The beer here is very good and if you’re not a big pint drinker, they do a taster tray of ‘mini pints’ that you can create with your own selection and enjoy tasting alone or share.
|I definitely preferred the lagers to the stouts!|
This is also a good spot to hang out or eat, with it’s rustic interior and very reasonably priced food.
Clarence Hotel – virtually next door to the Porterhouse, this hotel is worth sticking your head into, as it’s owners are somewhat famous, and I’ve heard the cocktails at the Octagon Bar and the afternoon teas are pretty good (note: the reviews on TripAdvisor are mixed).
Check out this video filmed on the roof of the hotel in 2000, with glimpses of the city. This was a great moment in history – the live recording of U2’s Beautiful Day, about one month before the album was released, and which I remember featuring on Top of the Pops on the BBC in the UK.
There’s a curious story behind how Bono and the Edge (from the band) ended up part owners of this hotel, but I cannot confirm whether it’s true …
The Brazen Head – oldest pub in Ireland. It is quite a quirky place on the High Street, just off the Merchant’s Quay in the city centre. You can find more information about it here. I found the food good but a little disproportionate to the size of the portions, but the table service is a nice touch.
6. Jameson Distillery – an interesting alternative, or compliment to the Guinness Storehouse. This was a very pleasant surprise, particularly as I am not a whiskey drinker.
|Yup, it’s triple distilled…|
Set in the footprints of the original distillery, the tour is guided and includes a short introductory video. It’s definitely a good idea to get involved and volunteer to take part in the tutored tasting at the end, as this is normally an extra €8. This was the highlight for me as I carefully lifted each shot of whiskey to my lips and tasted it. I knew I wasn’t a Jack Daniels fan already, but played along to be sure. The Scotch whiskey was definitely smokey tasting, as had been described as the main difference to the Jameson brand.
|I’m on the Jameson all the way…|
Maybe I was just completely taken in by the tour guide, or had one too many whiskey’s, but the Jameson triple distilled whiskey was by far my favourite. I’m not suggesting I’m going to be a whiskey drinker, but mixed with ginger and lime (one of the complimentary drinks that everyone receives at the end) it was really very good.
I’m now the proud owner of a certificate declaring my tasting skills, and I will certainly be adding this tipple to my list of highlights from this visit to Dublin. It’s a must do, but be warned that it get’s busy and the queues can be long (currently Dublin Pass holders get free entrance).
7. Guinness Storehouse – it’s where everyone goes when they visit Dublin, so is virtually impossible to avoid (also another FREE entry for Dublin Pass holders).
The tour is spread over 7 floors and is self guided, so you can take your time to learn about the process of making Guinness, the impact the factory had on Dublin, how barrels were traditionally crafted and pose in a Guinness advert.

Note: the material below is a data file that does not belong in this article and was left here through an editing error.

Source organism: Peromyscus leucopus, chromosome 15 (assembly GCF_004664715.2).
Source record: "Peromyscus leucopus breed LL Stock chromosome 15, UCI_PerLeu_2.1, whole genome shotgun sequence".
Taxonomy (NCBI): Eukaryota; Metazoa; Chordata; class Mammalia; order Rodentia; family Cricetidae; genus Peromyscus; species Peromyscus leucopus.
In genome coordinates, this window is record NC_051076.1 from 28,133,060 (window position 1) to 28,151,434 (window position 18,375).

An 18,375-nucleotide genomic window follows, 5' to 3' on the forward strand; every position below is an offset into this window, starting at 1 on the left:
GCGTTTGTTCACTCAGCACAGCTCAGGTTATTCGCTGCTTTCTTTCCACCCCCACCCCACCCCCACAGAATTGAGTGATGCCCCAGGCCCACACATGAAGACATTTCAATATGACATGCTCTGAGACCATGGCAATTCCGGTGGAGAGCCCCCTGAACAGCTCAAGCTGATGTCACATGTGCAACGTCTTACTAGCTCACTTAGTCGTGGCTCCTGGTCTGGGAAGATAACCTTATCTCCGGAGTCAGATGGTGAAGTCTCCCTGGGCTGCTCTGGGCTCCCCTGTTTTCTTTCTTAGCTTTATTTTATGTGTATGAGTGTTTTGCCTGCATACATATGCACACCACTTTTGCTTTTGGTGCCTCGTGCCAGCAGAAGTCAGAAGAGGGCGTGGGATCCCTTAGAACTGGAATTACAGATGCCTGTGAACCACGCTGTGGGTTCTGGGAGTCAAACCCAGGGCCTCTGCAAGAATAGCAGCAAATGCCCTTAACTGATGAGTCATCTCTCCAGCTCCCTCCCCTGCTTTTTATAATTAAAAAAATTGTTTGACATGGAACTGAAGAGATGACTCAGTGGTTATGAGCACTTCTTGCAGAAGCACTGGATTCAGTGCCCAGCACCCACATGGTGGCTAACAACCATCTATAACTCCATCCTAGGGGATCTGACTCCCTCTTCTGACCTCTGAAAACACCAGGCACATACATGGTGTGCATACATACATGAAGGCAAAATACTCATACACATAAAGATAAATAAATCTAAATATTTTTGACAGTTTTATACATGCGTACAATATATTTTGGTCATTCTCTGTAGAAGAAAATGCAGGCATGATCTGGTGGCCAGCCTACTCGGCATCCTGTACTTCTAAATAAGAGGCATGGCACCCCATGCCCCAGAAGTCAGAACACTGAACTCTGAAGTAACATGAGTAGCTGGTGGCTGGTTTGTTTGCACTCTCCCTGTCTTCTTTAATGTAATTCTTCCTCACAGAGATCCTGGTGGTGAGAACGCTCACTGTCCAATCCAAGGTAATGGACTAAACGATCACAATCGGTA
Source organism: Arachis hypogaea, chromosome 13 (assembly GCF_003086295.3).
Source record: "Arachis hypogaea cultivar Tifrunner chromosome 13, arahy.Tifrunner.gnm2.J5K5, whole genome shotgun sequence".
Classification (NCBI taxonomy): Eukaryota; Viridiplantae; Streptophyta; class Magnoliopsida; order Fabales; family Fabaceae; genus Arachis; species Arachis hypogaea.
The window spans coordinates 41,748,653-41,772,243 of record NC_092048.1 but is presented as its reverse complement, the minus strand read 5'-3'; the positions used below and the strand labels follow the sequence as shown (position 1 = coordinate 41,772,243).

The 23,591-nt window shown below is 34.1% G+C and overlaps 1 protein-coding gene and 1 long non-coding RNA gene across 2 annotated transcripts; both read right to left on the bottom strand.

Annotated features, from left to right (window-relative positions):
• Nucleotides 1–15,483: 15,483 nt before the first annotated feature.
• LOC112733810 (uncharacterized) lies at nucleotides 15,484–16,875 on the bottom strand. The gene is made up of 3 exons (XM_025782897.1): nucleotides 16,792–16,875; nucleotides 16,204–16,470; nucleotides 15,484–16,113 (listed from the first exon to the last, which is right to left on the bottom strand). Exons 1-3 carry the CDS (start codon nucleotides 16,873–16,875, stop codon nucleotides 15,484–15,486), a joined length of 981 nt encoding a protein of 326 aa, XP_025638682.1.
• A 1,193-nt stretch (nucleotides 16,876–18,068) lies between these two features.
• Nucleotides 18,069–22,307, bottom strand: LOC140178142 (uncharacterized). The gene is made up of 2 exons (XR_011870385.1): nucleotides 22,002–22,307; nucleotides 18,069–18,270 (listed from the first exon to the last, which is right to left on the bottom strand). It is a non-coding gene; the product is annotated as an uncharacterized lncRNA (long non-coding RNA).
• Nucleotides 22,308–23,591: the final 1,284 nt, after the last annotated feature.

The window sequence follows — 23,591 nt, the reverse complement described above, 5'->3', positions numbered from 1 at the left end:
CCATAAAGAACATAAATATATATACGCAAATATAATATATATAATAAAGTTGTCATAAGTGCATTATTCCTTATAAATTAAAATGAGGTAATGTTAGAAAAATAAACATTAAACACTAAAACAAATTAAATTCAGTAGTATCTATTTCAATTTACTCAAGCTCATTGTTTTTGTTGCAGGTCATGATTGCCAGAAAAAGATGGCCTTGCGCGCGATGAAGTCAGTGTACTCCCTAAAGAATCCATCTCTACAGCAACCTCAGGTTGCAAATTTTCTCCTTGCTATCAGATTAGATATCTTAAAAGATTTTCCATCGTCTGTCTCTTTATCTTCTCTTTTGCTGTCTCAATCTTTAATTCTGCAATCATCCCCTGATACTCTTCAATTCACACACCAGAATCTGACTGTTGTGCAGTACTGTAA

|Guinness adverts through the decades|
It needs a couple of hours if you take part in the tasting session as well as experiencing the Academy, where you learn to pull a pint. The Gravity bar at the top is certainly a good place to enjoy your complimentary pint of black stuff, with great views, but the restaurant and other bars scattered throughout the building are a good spot to rest as well.
It is a really interesting, informative and fun experience, however, to be completely honest, the fact that it feels like Willy Wonka’s factory and that you barely get a glimpse of the actual factory out the window, was a bit disappointing.
8. Writers – Dublin was once the home of some famous writers. The Writers Museum features some of those who have made an important contribution to Irish or international literature or, on a local level, to the literature of Dublin.
Scattered around the city are many plaques which mark the former homes of many of the writers who lived here. Look out for them, it’s probably going to be more enthralling than a museum:
|Bram Stoker stayed here|
- Abraham ‘Bram’ Stoker – best known for his Gothic novel Dracula, he lived in Dublin until he moved to London;
- Roddy Doyle – who wrote the Commitments, a tale of a group of unemployed people from North Dublin who start a soul band. Now a movie and a musical;
- Jonathan Swift – the writer of Gulliver’s Travels who was also less famously the dean of St Patrick’s Cathedral, Dublin;
- Oscar Wilde – writer and Poet, his famous play The Importance of Being Earnest, new production will be debuting in London’s West End next year.
9. Phoenix park – is known as one of the largest city parks in Europe. With a visitor centre, cafe, and tea rooms it’s a great location for a picnic, assuming the rain holds off. With events and activities throughout the year there is always a reason to spend some time here, plus there’s a plethora of geocaches.
10. Crypts at St Michan’s church – if you want to get up close and personal with the mummified remains of some of Dublin’s influential families, this is the place to go. The dry atmosphere underground, coupled with the natural methane produced below the crypts has caused the mummification and preservation of numerous bodies and coffins.
I found it quite dry and claustophobic, but well worth getting spooked a little to see this for yourself. The guide here loves to tell a story and relishes the truth a little, but he was also keen to let us touch the remains of a ‘Crusader’ which is meant to bring you good luck. I’m sure it was just a gimmick, but I did it anyway, as it seems unlikely that this would be possible in many other places.
|Even the ‘Crocs’ got a look in 😉|
We travelled everywhere around the city on foot over the 3 days we were there, but I have taken the hop on and off tour bus on a previous visit, which I found really helped cover off a lot at speed. If you book online here there’s currently a 15% discount being offered.
The Dublin pass is also quite a good deal, depending on where you want to visit, and is also offering 15% off during May if you book online here. The great thing about this is that you get discounted entry to a number of attractions and a number of them are included for FREE.
We found that getting to/from the airport was fairly straight forward using the local Dublin Bus route, which is significantly cheaper than the Airlink bus, although takes slightly longer.